When Bernini put his career at risk, and the turning point that made him the interpreter of the Church of Rome
The group depicts the myth of the nymph Daphne, who was transformed into a laurel to escape Apollo’s violence. This work was commissioned in 1622 by a sophisticated collector, Cardinal Scipione Caffarelli-Borghese, for his villa on the Pincian Hill (Pincio). This luxurious residence surrounded by beautiful gardens is now home to the “Galleria Borghese” museum.
La Chambre, Bernini’s first biographer, reported that Pope Gregory XV, while praising his virtuosity, considered Daphne too erotic and unsuitable for a cardinal’s house. This was a point in time when the Catholic Church was attempting to counter reform movements, and their control over culture was quite strong. Bernini was only 24 years old, and a moral condemnation of his work could have crushed his career. He was saved by the intervention of Cardinal Maffeo Barberini, who placed a couplet at the base of the statue, warning that chasing pleasure creates bitterness. The statue so went from a lascivious pagan myth to a moral warning. The cardinal’s stance was rather surprising, considering the fact that Maffeo, who would become Pope the following year with the name of Urban VIII, condemned the poet Marino and Galileo Galilei for heresy, forcing them to recant.
Bernin’s rescue came at a price. From that moment on, the artist entered the service of the Church and the Pope, with many honours, a great deal of satisfactions, yet very little freedom. It is no coincidence that Bernini immediately sculpted the David, the biblical hero whose face was created in his likeness. Barberini himself held the mirror to the artist while reproducing his own face on the marble. The David was Bernini’s abjuration. However, the erotic component would not disappear entirely, resurfacing at times in his career, as in the Ecstasy of Saint Teresa, contradicting the vision of an artist that was totally aligned with the Church.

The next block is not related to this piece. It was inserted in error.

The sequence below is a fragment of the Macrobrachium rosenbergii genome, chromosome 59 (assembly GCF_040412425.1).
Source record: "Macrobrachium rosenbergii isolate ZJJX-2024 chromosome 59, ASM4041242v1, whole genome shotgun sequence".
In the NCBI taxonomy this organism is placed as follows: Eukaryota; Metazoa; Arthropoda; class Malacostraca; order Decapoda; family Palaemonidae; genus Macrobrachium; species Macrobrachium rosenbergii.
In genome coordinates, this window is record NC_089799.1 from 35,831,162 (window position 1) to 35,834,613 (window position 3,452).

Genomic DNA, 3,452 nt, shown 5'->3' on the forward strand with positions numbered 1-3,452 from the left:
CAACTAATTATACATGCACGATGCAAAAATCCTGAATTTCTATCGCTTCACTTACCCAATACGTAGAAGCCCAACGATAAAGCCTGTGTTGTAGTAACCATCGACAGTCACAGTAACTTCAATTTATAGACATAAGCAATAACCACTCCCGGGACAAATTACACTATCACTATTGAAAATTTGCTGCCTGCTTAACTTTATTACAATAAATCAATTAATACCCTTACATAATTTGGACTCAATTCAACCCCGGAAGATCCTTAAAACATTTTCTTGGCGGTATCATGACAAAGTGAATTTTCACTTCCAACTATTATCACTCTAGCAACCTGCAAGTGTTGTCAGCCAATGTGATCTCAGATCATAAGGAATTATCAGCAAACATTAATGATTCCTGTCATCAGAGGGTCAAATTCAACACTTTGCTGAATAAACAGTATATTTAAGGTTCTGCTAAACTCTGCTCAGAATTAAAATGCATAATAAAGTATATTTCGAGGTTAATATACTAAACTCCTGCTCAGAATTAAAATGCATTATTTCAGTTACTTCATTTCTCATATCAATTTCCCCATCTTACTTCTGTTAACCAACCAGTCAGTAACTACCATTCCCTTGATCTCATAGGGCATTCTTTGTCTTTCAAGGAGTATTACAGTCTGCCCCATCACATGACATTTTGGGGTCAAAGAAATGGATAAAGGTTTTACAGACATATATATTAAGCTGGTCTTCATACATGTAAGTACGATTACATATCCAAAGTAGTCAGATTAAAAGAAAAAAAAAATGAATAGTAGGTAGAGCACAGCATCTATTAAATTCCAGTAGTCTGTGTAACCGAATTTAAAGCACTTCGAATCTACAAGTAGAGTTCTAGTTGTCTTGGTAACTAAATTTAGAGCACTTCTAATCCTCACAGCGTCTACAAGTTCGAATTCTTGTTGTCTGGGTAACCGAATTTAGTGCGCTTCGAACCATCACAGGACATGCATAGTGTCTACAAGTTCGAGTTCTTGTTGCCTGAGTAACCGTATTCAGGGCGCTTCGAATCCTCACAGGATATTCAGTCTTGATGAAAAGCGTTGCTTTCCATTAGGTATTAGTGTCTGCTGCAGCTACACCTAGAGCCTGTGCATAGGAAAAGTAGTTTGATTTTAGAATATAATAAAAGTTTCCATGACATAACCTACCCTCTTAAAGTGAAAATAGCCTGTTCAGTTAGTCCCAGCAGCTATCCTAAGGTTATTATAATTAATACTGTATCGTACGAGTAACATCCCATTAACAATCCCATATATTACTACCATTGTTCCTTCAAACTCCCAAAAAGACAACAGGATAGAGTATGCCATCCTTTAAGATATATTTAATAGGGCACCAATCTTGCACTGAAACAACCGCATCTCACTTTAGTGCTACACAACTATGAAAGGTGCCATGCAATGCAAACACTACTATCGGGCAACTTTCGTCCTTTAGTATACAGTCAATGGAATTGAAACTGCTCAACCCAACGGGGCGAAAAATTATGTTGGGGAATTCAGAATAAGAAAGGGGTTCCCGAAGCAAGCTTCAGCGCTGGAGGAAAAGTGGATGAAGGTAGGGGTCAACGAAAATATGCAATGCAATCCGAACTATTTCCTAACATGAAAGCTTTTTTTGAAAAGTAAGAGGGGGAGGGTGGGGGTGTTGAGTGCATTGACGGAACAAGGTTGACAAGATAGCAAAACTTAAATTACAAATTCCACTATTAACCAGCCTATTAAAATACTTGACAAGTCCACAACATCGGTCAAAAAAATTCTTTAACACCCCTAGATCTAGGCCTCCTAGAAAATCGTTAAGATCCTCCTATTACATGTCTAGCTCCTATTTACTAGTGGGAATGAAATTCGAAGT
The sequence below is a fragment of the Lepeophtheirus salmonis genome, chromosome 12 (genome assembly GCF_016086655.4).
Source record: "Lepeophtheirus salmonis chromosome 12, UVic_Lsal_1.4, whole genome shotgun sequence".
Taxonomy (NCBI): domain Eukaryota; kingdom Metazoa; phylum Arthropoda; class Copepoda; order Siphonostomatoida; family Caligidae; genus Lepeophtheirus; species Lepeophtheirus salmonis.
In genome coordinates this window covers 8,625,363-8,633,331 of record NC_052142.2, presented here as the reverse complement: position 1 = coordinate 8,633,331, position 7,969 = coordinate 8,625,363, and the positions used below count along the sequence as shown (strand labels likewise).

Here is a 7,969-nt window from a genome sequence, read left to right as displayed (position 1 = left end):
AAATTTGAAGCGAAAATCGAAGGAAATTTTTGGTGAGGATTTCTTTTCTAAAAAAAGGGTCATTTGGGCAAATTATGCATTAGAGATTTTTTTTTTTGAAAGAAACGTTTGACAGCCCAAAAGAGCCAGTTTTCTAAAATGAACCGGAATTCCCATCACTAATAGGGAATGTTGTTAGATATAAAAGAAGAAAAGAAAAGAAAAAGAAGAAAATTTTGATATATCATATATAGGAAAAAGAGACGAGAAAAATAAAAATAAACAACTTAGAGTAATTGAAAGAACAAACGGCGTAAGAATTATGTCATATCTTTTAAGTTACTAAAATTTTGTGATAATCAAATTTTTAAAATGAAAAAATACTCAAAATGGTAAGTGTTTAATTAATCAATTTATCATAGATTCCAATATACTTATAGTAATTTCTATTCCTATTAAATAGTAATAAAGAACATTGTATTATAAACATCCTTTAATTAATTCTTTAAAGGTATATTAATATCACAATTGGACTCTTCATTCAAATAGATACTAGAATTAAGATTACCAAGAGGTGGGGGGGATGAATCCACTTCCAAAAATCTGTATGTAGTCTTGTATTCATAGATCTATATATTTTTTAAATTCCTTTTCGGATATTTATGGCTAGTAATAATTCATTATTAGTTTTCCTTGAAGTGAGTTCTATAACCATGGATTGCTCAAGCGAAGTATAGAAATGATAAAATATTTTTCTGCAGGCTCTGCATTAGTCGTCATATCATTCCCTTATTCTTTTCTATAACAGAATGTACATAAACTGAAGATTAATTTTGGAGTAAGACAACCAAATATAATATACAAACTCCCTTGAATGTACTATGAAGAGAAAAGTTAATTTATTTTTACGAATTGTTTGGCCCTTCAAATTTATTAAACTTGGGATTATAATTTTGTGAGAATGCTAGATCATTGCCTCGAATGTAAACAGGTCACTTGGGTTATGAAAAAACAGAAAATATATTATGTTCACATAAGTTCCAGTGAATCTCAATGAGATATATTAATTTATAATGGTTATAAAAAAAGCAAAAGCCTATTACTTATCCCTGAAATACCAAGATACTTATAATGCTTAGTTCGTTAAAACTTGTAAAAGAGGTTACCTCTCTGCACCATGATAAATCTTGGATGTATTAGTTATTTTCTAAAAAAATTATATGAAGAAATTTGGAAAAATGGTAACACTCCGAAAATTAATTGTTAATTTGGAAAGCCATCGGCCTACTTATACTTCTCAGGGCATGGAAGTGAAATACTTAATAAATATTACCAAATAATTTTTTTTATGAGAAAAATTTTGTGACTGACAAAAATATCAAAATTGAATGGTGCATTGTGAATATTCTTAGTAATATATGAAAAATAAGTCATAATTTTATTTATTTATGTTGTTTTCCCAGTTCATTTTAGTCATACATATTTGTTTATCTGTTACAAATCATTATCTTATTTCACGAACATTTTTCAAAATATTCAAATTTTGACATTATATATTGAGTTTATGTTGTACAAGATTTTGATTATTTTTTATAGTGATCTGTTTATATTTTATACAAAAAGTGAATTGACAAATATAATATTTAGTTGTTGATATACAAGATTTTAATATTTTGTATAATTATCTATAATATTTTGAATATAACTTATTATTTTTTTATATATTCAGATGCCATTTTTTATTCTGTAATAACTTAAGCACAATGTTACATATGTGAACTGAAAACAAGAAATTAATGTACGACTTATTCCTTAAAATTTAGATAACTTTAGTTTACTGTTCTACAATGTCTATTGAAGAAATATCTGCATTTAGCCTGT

The statue of Apollo and Daphne is seductive. The author pushes the potential of marble and the stone becomes skin, bark, hair, and leaves. Moreover, the artist aims at the deception of the senses, something that painting had already achieved in Rome, with formidable results thanks to painters like Rubens. It would be the same sculptor, an old man at this point, who would say that “the art is in making everything that is fake appear true”. Ultimately, this is Baroque, a continuous deception of perceptions.
The scene is also quite dynamic. We are in the culminating moment of the action, in the passage from one state to another. A cry escapes from the woman’s mouth, and we do not know if it is due to Apollo’s arm that managed to grasp her, or the wonder and horror of seeing herself transformed into a plant and losing her human form. Transition takes centre stage. This is also the Baroque, a look that has no respite in continuous movement.
Another interesting aspect is the way in which this work dialogues with space. Although the piece appears to have been made to be seen from all sides, it actually has a main frontal view. The statue was designed to rest on the wall, however the work also “explodes in space”. The figures lean forward invading the observer’s space and create an illusory environment in which the viewer is incorporated. An exchange takes place between true and false, the fiction of the statue clashes with the truth of the surprise that captures the viewer. That which should be fake, meaning the involvement of the observer, becomes unexpectedly true. In a truly modern approach, Bernini directs the reactions of the observer.
The work received a great consensus among contemporaries, and Bernini himself was aware that he had created a masterpiece. As an old man, sitting at the court of the King of France Louis XIV, he would recall the hair he had made for his Daphne.
When we look at this statue it is as if violence were unfolding before our eyes. We can almost hear Daphne’s cry as it transforms before our eyes. Let us be deceived by the spectacle that the sculptor has created for us, it is the last cry of a “free” man before entering the service of Faith and Power. Perhaps it is no coincidence that Apollo’s head was chosen as the symbol of Cultural Heritage in Italy.
Anna Maria Calabretta